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A Lightweight Logger for C++


The Logger Template

Now, let's look at the logger template body (Listing Eight), and at the implementation of the support functions that are used by the print operation.

Listing Eight: Logger template body.

template< typename log_policy >
class logger
{
    unsigned log_line_number;
    std::string get_time();
    std::string get_logline_header();
    std::stringstream log_stream;
    log_policy* policy;
    std::mutex write_mutex;

    //Core printing functionality
    void print_impl();
    template<typename First, typename...Rest>
    void print_impl(First parm1, Rest...parm);
public:
    logger( const std::string& name );

    template< severity_type severity , typename...Args >
    void print( Args...args );

    ~logger();
};

Lines 4-9 provide a private function and visible attributes such as log_line_number just to keep track of the current line number; for each print invocation the number will be increased by one. Get_time and get_logline_header are support functions used to format the log message header, and they are implemented in Listing Nine.

Listing Nine: get_time and get_logline_header implementation.

template< typename log_policy >
std::string logger< log_policy >::get_time()
{
    std::string time_str;
    time_t raw_time;
    time( & raw_time );
    time_str = ctime( &raw_time );
    //without the newline character
    return time_str.substr( 0 , time_str.size() - 1 );
}

template< typename log_policy >
std::string logger< log_policy >::get_logline_header()
{
    std::stringstream header;
    header.str("");
    header.fill('0');
    header.width(7);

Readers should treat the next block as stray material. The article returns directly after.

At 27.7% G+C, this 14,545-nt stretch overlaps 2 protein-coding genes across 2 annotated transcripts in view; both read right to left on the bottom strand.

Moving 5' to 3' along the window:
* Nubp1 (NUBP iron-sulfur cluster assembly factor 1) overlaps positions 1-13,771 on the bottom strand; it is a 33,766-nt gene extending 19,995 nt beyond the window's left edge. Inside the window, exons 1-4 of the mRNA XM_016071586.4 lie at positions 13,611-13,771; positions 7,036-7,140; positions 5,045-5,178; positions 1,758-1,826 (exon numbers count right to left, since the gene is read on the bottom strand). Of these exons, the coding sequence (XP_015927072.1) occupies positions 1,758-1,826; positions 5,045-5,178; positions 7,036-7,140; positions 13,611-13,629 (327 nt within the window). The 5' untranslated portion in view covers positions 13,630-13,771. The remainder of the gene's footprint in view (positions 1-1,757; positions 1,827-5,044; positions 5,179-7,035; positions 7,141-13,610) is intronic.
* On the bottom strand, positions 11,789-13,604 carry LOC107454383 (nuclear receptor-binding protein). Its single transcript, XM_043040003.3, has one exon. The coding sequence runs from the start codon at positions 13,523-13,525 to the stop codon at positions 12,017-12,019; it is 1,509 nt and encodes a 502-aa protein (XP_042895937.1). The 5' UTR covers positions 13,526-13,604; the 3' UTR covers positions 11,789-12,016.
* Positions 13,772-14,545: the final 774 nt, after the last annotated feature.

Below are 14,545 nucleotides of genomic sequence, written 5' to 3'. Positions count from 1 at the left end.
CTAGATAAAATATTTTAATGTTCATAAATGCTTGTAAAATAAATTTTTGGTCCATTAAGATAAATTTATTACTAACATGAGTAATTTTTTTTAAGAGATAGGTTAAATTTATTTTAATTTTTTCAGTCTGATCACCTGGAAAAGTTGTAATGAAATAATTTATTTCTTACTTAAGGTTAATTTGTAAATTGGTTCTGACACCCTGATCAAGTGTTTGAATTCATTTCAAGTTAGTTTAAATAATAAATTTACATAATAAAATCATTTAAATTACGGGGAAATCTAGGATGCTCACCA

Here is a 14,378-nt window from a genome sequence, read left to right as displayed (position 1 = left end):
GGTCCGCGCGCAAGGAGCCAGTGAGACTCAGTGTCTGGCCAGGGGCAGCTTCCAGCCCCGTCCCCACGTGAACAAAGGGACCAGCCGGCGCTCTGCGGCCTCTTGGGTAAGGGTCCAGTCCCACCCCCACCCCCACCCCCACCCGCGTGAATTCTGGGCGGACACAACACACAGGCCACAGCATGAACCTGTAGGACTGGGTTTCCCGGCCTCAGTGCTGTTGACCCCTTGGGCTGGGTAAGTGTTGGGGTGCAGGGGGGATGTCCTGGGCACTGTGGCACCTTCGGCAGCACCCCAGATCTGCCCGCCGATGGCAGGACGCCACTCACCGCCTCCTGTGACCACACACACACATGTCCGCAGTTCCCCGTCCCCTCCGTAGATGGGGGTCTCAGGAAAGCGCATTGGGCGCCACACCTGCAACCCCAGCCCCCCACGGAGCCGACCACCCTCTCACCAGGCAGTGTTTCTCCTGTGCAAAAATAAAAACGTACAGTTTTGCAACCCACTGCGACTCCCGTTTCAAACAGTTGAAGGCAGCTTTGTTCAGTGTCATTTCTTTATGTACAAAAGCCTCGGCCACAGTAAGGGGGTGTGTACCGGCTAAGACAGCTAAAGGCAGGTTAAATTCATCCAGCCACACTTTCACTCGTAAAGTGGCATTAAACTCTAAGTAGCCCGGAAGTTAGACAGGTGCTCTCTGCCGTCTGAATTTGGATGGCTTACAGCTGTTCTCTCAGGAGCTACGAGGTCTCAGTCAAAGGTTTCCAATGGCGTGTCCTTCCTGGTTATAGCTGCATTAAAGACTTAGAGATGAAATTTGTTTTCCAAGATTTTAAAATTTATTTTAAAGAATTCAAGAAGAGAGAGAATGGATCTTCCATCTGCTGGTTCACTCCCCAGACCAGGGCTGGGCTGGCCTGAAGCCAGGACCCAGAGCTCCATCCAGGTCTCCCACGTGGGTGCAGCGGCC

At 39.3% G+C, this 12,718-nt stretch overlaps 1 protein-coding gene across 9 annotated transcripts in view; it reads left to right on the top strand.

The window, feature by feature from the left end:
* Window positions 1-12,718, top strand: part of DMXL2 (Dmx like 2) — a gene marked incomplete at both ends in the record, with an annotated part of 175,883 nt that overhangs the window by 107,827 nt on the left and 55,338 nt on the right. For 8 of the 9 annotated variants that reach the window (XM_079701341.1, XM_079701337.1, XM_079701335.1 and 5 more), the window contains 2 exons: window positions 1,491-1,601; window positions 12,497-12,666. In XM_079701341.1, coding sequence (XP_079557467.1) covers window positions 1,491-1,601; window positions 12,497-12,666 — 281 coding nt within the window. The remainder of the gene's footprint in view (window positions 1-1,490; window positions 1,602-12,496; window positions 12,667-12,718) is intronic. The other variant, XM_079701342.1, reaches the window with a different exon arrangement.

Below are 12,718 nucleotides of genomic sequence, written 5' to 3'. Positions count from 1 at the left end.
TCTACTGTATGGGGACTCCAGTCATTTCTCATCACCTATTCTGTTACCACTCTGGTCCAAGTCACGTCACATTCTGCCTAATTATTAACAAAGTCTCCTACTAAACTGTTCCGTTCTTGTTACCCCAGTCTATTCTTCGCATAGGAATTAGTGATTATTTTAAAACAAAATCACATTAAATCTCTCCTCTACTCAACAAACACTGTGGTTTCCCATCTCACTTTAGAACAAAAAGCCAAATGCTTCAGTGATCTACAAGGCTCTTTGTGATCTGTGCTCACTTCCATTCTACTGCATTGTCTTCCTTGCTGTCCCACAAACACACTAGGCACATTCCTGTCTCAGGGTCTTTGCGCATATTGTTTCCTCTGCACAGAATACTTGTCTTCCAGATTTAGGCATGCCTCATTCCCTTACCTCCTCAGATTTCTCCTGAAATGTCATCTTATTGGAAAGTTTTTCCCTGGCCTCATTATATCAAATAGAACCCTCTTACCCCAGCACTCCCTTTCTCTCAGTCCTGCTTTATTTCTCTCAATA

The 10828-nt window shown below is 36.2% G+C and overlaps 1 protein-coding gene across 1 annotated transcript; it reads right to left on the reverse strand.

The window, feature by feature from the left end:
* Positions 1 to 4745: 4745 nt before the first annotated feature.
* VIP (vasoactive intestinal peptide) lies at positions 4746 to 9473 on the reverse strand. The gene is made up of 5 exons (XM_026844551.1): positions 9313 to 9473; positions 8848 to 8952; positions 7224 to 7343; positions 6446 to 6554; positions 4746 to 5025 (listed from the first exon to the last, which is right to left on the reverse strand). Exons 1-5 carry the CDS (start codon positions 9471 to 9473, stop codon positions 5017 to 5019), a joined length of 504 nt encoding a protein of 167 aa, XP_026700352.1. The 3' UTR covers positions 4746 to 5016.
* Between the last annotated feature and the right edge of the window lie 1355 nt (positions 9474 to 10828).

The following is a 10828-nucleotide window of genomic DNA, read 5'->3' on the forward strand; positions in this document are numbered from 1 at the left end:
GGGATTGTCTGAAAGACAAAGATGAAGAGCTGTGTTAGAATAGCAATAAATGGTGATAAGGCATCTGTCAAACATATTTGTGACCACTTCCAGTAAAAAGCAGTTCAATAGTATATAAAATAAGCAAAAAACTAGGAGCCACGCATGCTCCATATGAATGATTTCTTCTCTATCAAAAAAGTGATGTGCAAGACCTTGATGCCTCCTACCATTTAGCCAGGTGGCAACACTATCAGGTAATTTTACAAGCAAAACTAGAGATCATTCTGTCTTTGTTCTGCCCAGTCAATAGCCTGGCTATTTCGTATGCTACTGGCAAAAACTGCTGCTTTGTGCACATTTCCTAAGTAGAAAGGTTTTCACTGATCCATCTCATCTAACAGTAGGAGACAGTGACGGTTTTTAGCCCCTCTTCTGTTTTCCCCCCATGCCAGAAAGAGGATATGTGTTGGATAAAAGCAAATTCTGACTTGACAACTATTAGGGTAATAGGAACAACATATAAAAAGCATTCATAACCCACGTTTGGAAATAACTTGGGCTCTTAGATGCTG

header << log_line_number++ <<" < "<<get_time()<<" - ";
    header.fill('0');
    header.width(7);
    header <<clock()<<" > ~ ";
    return header.str();
}

Going back to Listing Eight, at line 10-13, the declaration of print_impl is visible, followed at line 15 by the logger-constructor declaration. Lisiting Ten shows the constructor and destructor bodies.

Listing Ten: The logger constructor and destructor.

template< typename log_policy >
logger< log_policy >::logger( const std::string& name )
{
   log_line_number = 0;
   policy = new log_policy;
   if( !policy )
    {
       throw std::runtime_error("LOGGER: Unable to create the logger instance"); 
    }
    policy->open_ostream( name );
}

template< typename log_policy >
logger< log_policy >::~logger()
{
    if( policy )
    {
       policy->close_ostream();
       delete policy;
    }
}

Note that if the allocation at line 5 fails and it is not possible to create a log_policy object, then a std::runtime_error is thrown. As previously explained, no exception handling is performed here — after all, if this small logger is not able to allocate the amount of memory required by log_policy, then something very weird is happening.

Conclusion

The simple logger described in this article can be used easily in any project to track code behavior during runtime, I think that its Achilles' heel is actually the need to lock the writing mutex in the print function. From one perspective, this is unavoidable because not all operating systems are able to provide atomic stream operations, but it introduces a source of inefficiency.

I think that a good logger should always provide a near constant execution time in any circumstance, which is problematic when threads might have to wait for mutexes to be released. However, in practice, unless numerous threads are logging, the operations are fast enough that there is no significant delay.

The source code for this article was tested with g++ 4.7.2 and requires the C++11 multithread functionality support to work properly; refer to http://tehsausage.com/mingw-std-thread-gcc-4-7 if you get into trouble when compiling this project.


Filip Janiszewski has been a Fault Coordinator at Nokia Siemens Networks since 2011.


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